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Featured image of post Deploying resources with IaaC using Lambdas

Deploying resources with IaaC using Lambdas

Have you ever wonder if it’s possible to create, manage and deploy infrastructure as a code using AWS CloudFormation through lambdas?

But…Why?

Some of the benefits i thought while researching this route were:

  1. Granular control of what is being created, modified or deleted on your infra.
  2. Easier to migrate to another vendor.
  3. Faster to deploy multiple resources at the same time.
  4. Having all wrapped inside AWS stacks.

The initial approach

Creating a resource on an AWS account with a Lambda came with some ideas. The one I tested follows this path:

  • A json template file stored inside a bucket.
  • One lambda will run and read the json file inside the bucket
  • The lambda will โ€œtalkโ€ with AWS CloudFormation and send some parameters to create a stack. One of those parameters will be the json template.
  • AWS CloudFormation will create the resources specified on the json template.

This is how all of the above looks.
This is how all of the above looks.

Testing time!

First you need to put the json template inside a bucket. Feel free to copy the one i used here:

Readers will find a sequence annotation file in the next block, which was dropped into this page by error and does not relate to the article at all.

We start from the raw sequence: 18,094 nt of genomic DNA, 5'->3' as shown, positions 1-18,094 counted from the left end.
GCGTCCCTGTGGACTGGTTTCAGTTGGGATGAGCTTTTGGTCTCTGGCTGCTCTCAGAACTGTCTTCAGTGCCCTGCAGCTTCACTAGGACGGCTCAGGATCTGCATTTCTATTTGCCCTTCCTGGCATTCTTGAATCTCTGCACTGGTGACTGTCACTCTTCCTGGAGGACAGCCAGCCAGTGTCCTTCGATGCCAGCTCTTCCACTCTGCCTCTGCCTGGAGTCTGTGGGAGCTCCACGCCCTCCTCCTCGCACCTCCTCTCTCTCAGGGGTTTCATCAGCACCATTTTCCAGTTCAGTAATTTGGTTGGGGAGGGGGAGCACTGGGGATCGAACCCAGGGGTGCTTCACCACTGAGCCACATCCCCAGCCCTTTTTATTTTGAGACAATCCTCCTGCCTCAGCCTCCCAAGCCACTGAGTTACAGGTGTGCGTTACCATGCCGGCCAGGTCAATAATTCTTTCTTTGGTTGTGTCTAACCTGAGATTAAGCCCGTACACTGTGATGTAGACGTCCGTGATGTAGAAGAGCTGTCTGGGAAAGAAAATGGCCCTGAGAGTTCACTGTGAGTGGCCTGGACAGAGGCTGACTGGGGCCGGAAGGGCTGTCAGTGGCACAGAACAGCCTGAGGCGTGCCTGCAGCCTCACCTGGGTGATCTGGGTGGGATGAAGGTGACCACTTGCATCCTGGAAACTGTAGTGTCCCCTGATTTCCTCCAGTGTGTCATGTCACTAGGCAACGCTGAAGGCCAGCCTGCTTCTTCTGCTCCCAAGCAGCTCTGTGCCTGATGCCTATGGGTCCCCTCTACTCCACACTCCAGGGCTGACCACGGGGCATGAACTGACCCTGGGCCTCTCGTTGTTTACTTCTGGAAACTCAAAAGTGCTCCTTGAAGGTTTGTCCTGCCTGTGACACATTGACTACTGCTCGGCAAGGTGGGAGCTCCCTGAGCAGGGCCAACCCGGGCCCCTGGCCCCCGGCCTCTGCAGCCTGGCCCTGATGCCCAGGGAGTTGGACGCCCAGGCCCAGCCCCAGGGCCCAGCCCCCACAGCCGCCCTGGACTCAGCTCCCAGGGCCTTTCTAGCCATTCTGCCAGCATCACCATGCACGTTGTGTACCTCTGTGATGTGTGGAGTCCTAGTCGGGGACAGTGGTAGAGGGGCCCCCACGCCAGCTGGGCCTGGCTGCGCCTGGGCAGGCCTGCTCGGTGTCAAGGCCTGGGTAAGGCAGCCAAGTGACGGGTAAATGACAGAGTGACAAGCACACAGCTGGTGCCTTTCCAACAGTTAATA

https://github.com/wifiwolfg/lambda-iaac/blob/main/s3template.json

This will create a stack with a public s3 bucket ready to host a website. This file was saved as s3template.json inside a s3 bucket. The parameter you will need is the object URL.

The Lambda

For this test I created a Lambda on python. You can download it here:

https://github.com/wifiwolfg/lambda-iaac/blob/main/lambda-params.py

Or if you prefer copying it from here, this is how it looks:

import json
import boto3
import os
from datetime import datetime
from urllib.parse import urlparse

template_url = "https://yourlink.s3.amazonaws.com/s3template.json"

def launch_stack():
  cfn = boto3.client('cloudformation')
  current_ts = datetime.now().isoformat().split('.')[0].replace(':','-')
  stackname = 'stack-test-from-lambda-s3' + current_ts
  capabilities = ['CAPABILITY_IAM', 'CAPABILITY_AUTO_EXPAND']
  try:
    stackdata = cfn.create_stack(
      StackName=stackname,
      DisableRollback=True,
      TemplateURL=template_url,ud
      Capabilities=capabilities)
  except Exception as e:
    print(str(e))
  return stackdata  

def lambda_handler(event, context):
  print("Received event:")
  stack_result=launch_stack()
  print(stack_result)

Important: For this to work, when I created the lambda, the role attached to it needed permissions to read S3 resources and writing actions to CloudFormation resources.

You can notice the Template_URL pointing to the s3 object URL that contains the json.

Results

We can go to CloudFormation and see the stack was successfuly created.

Awesome! It created the resources.
Awesome! It created the resources.

Then if you go s3, you will be able to find the new bucket.

Bucket is there
Bucket is there

Conclusion

We are able to have a lambda which can be triggered in many ways and then it will create resources using CloudFormation and have IaaC along with it.

There are lots of use cases where this can be very helpful. How do you think you can use this?

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